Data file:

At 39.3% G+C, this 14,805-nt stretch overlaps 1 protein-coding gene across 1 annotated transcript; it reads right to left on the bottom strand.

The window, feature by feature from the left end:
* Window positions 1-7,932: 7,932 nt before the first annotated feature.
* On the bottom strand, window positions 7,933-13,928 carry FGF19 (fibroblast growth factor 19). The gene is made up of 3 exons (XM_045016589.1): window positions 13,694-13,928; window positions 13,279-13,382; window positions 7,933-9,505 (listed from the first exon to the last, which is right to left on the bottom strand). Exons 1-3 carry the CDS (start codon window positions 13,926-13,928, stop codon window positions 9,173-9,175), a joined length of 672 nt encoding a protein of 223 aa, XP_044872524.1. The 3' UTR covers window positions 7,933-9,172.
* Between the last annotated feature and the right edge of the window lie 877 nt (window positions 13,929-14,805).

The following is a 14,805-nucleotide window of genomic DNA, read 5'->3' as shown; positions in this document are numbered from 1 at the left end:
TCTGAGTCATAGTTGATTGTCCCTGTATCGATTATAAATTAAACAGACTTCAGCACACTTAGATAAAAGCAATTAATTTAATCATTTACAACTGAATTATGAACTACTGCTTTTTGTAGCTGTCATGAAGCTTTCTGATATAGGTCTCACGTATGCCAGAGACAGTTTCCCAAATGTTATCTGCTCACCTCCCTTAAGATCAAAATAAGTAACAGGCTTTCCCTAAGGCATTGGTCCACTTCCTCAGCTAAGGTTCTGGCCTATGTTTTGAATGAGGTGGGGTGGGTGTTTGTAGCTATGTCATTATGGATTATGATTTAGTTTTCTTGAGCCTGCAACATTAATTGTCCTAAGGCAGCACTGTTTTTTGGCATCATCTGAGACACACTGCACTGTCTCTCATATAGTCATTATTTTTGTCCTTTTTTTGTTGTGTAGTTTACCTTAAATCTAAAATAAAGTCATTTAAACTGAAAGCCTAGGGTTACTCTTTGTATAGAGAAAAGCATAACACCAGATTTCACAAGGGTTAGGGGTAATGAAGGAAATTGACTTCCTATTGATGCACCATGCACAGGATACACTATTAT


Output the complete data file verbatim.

At 39.3% G+C, this 14,805-nt stretch overlaps 1 protein-coding gene across 1 annotated transcript; it reads right to left on the bottom strand.

The window, feature by feature from the left end:
* Window positions 1-7,932: 7,932 nt before the first annotated feature.
* On the bottom strand, window positions 7,933-13,928 carry FGF19 (fibroblast growth factor 19). The gene is made up of 3 exons (XM_045016589.1): window positions 13,694-13,928; window positions 13,279-13,382; window positions 7,933-9,505 (listed from the first exon to the last, which is right to left on the bottom strand). Exons 1-3 carry the CDS (start codon window positions 13,926-13,928, stop codon window positions 9,173-9,175), a joined length of 672 nt encoding a protein of 223 aa, XP_044872524.1. The 3' UTR covers window positions 7,933-9,172.
* Between the last annotated feature and the right edge of the window lie 877 nt (window positions 13,929-14,805).

The following is a 14,805-nucleotide window of genomic DNA, read 5'->3' as shown; positions in this document are numbered from 1 at the left end:
TCTGAGTCATAGTTGATTGTCCCTGTATCGATTATAAATTAAACAGACTTCAGCACACTTAGATAAAAGCAATTAATTTAATCATTTACAACTGAATTATGAACTACTGCTTTTTGTAGCTGTCATGAAGCTTTCTGATATAGGTCTCACGTATGCCAGAGACAGTTTCCCAAATGTTATCTGCTCACCTCCCTTAAGATCAAAATAAGTAACAGGCTTTCCCTAAGGCATTGGTCCACTTCCTCAGCTAAGGTTCTGGCCTATGTTTTGAATGAGGTGGGGTGGGTGTTTGTAGCTATGTCATTATGGATTATGATTTAGTTTTCTTGAGCCTGCAACATTAATTGTCCTAAGGCAGCACTGTTTTTTGGCATCATCTGAGACACACTGCACTGTCTCTCATATAGTCATTATTTTTGTCCTTTTTTTGTTGTGTAGTTTACCTTAAATCTAAAATAAAGTCATTTAAACTGAAAGCCTAGGGTTACTCTTTGTATAGAGAAAAGCATAACACCAGATTTCACAAGGGTTAGGGGTAATGAAGGAAATTGACTTCCTATTGATGCACCATGCACAGGATACACTATTAT